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min {dist(u, i 1) + (u, v)}
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What if we want to nd the shortest path not just between s and t but between all pairs of vertices One approach would be to execute our general shortest-path algorithm from Section 461 (since there may be negative edges) |V | times, once for each starting node The total running time would then be O(|V | 2 |E|) We ll now see a better alternative, the O(|V | 3 ) dynamic programming-based Floyd-Warshall algorithm Is there is a good subproblem for computing distances between all pairs of vertices in a graph Simply solving the problem for more and more pairs or starting points is unhelpful, 172
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because it leads right back to the O(|V | 2 |E|) algorithm One idea comes to mind: the shortest path u w 1 wl v between u and v uses some number of intermediate nodes possibly none Suppose we disallow intermediate nodes altogether Then we can solve all-pairs shortest paths at once: the shortest path from u to v is simply the direct edge (u, v), if it exists What if we now gradually expand the set of permissible intermediate nodes We can do this one node at a time, updating the shortest path lengths at each stage Eventually this set grows to all of V , at which point all vertices are allowed to be on all paths, and we have found the true shortest paths between vertices of the graph! More concretely, number the vertices in V as {1, 2, , n}, and let dist(i, j, k) denote the length of the shortest path from i to j in which only nodes {1, 2, , k} can be used as intermediates Initially, dist(i, j, 0) is the length of the direct edge between i and j, if it exists, and is otherwise What happens when we expand the intermediate set to include an extra node k We must reexamine all pairs i, j and check whether using k as an intermediate point gives us a shorter path from i to j But this is easy: a shortest path from i to j that uses k along with possibly other lower-numbered intermediate nodes goes through k just once (why because we assume that there are no negative cycles) And we have already calculated the length of the shortest path from i to k and from k to j using only lower-numbered vertices:
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Thus, using k gives us a shorter path from i to j if and only if dist(i, k, k 1) + dist(k, j, k 1) < dist(i, j, k 1), in which case dist(i, j, k) should be updated accordingly Here is the Floyd-Warshall algorithm and as you can see, it takes O(|V | 3 ) time for i = 1 to n: for j = 1 to n: dist(i, j, 0) = for all (i, j) E: dist(i, j, 0) = (i, j) for k = 1 to n: for i = 1 to n: for j = 1 to n: dist(i, j, k) = min{dist(i, k, k 1) + dist(k, j, k 1), dist(i, j, k 1)}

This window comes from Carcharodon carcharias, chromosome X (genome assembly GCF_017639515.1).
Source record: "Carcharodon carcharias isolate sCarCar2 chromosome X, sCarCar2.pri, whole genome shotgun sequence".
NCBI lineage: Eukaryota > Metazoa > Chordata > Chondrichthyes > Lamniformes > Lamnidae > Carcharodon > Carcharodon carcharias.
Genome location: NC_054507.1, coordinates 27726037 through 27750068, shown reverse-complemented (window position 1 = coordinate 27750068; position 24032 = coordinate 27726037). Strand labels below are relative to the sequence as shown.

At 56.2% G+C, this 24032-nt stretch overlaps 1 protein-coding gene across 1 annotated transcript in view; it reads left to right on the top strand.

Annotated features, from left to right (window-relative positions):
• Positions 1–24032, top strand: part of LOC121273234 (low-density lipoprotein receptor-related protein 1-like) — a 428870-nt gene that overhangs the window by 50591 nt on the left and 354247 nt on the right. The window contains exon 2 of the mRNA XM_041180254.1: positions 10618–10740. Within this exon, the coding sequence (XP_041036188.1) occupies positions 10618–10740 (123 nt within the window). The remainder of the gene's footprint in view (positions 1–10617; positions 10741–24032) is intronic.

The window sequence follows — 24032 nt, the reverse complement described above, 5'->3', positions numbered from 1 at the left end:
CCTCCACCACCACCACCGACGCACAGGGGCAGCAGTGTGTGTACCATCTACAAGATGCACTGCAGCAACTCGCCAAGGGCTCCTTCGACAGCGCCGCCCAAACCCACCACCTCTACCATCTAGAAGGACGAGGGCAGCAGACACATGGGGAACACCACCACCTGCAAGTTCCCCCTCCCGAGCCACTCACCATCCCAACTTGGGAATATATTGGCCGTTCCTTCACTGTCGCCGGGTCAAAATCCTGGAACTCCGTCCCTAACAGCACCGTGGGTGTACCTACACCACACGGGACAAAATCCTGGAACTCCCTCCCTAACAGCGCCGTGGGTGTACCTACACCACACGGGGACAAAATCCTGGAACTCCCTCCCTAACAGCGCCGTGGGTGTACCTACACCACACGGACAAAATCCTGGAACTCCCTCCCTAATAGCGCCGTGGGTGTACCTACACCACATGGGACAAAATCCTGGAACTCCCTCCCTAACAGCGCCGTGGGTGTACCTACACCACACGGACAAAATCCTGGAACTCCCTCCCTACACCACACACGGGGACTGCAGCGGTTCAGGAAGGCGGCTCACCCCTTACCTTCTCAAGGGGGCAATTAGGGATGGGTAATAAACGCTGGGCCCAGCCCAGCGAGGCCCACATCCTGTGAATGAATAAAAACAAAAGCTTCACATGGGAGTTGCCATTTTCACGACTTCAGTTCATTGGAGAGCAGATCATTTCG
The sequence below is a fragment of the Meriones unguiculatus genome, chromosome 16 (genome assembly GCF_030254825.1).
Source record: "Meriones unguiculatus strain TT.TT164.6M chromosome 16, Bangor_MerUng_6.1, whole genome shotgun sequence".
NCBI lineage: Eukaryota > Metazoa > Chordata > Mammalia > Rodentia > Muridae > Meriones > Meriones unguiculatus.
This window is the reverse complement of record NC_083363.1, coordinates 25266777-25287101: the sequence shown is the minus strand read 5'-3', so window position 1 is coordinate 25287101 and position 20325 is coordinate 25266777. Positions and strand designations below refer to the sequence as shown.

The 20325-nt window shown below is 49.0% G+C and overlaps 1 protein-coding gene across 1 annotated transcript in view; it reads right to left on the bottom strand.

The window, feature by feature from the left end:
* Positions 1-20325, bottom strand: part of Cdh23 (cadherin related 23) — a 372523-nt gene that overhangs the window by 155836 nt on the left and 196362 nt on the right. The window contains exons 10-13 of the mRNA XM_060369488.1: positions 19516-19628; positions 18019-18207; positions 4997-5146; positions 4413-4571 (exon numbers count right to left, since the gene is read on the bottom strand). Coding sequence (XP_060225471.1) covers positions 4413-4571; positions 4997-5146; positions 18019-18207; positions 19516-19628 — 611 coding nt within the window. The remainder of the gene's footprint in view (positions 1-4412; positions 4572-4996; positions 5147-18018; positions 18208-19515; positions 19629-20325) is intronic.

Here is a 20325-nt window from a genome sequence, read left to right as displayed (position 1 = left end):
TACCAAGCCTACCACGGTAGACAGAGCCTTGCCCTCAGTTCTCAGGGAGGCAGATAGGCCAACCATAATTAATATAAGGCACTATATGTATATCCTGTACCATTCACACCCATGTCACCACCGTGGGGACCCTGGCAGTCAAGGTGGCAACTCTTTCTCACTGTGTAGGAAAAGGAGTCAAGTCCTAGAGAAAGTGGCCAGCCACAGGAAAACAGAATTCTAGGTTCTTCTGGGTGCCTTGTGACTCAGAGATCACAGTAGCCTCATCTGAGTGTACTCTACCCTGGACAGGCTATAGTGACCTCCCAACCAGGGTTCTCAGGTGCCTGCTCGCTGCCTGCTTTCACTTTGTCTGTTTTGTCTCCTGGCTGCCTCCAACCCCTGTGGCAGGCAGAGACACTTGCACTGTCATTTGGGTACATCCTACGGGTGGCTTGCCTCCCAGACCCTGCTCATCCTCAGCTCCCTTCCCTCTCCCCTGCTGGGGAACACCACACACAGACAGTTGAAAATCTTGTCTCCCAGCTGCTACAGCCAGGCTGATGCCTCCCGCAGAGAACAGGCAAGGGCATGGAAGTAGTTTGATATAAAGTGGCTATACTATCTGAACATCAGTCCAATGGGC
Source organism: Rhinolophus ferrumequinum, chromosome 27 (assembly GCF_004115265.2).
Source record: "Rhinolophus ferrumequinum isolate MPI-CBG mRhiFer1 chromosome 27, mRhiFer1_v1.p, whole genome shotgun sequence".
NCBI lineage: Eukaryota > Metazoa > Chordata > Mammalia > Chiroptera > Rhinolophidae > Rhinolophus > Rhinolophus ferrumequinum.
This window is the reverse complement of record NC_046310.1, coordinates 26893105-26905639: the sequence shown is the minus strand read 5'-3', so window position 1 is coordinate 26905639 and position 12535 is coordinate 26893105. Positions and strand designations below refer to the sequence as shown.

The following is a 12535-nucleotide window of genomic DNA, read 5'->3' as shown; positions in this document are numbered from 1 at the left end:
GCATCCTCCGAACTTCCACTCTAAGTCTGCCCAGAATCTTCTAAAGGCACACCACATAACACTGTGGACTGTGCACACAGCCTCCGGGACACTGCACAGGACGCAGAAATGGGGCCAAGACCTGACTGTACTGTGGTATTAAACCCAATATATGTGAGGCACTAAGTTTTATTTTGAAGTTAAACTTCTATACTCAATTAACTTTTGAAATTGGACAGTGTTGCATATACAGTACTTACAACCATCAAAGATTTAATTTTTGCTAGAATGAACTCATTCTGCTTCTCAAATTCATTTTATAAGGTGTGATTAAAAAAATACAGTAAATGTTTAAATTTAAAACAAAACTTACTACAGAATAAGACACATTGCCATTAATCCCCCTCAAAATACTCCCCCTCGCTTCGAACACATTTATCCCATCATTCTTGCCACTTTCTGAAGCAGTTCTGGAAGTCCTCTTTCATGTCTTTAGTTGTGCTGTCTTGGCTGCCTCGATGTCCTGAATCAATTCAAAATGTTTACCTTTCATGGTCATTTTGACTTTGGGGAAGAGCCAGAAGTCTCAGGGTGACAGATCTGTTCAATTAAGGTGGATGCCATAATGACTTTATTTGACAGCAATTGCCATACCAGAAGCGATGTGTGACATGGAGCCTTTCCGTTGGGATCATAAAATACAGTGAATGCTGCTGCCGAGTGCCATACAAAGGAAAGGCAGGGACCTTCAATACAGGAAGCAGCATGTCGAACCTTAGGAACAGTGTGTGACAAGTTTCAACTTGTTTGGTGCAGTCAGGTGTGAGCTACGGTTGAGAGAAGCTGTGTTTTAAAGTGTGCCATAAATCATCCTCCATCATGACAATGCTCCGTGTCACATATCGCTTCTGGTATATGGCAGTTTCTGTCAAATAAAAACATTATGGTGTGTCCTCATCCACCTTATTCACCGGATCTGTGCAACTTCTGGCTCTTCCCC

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A traveling salesman is getting ready for a big sales tour Starting at his hometown, suitcase in hand, he will conduct a journey in which each of his target cities is visited exactly once 173
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Figure 69 The optimal traveling salesman tour has length 10
2 1 3
before he returns home Given the pairwise distances between cities, what is the best order in which to visit them, so as to minimize the overall distance traveled Denote the cities by 1, , n, the salesman s hometown being 1, and let D = (d ij ) be the matrix of intercity distances The goal is to design a tour that starts and ends at 1, includes all other cities exactly once, and has minimum total length Figure 69 shows an example involving ve cities Can you spot the optimal tour Even in this tiny example, it is tricky for a human to nd the solution; imagine what happens when hundreds of cities are involved It turns out this problem is also dif cult for computers In fact, the traveling salesman problem (TSP) is one of the most notorious computational tasks There is a long history of attempts at solving it, a long saga of failures and partial successes, and along the way, major advances in algorithms and complexity theory The most basic piece of bad news about the TSP, which we will better understand in 8, is that it is highly unlikely to be solvable in polynomial time How long does it take, then Well, the brute-force approach is to evaluate every possible tour and return the best one Since there are (n 1)! possibilities, this strategy takes O(n!) time We will now see that dynamic programming yields a much faster solution, though not a polynomial one What is the appropriate subproblem for the TSP Subproblems refer to partial solutions, and in this case the most obvious partial solution is the initial portion of a tour Suppose we have started at city 1 as required, have visited a few cities, and are now in city j What information do we need in order to extend this partial tour We certainly need to know j, since this will determine which cities are most convenient to visit next And we also need to know all the cities visited so far, so that we don t repeat any of them Here, then, is an appropriate subproblem For a subset of cities S {1, 2, , n} that includes 1, and j S, let C(S, j) be the length of the shortest path visiting each node in S exactly once, starting at 1 and ending at j When |S| > 1, we de ne C(S, 1) = since the path cannot both start and end at 1 Now, let s express C(S, j) in terms of smaller subproblems We need to start at 1 and end at j; what should we pick as the second-to-last city It has to be some i S, so the overall path length is the distance from 1 to i, namely, C(S {j}, i), plus the length of the nal edge, 174
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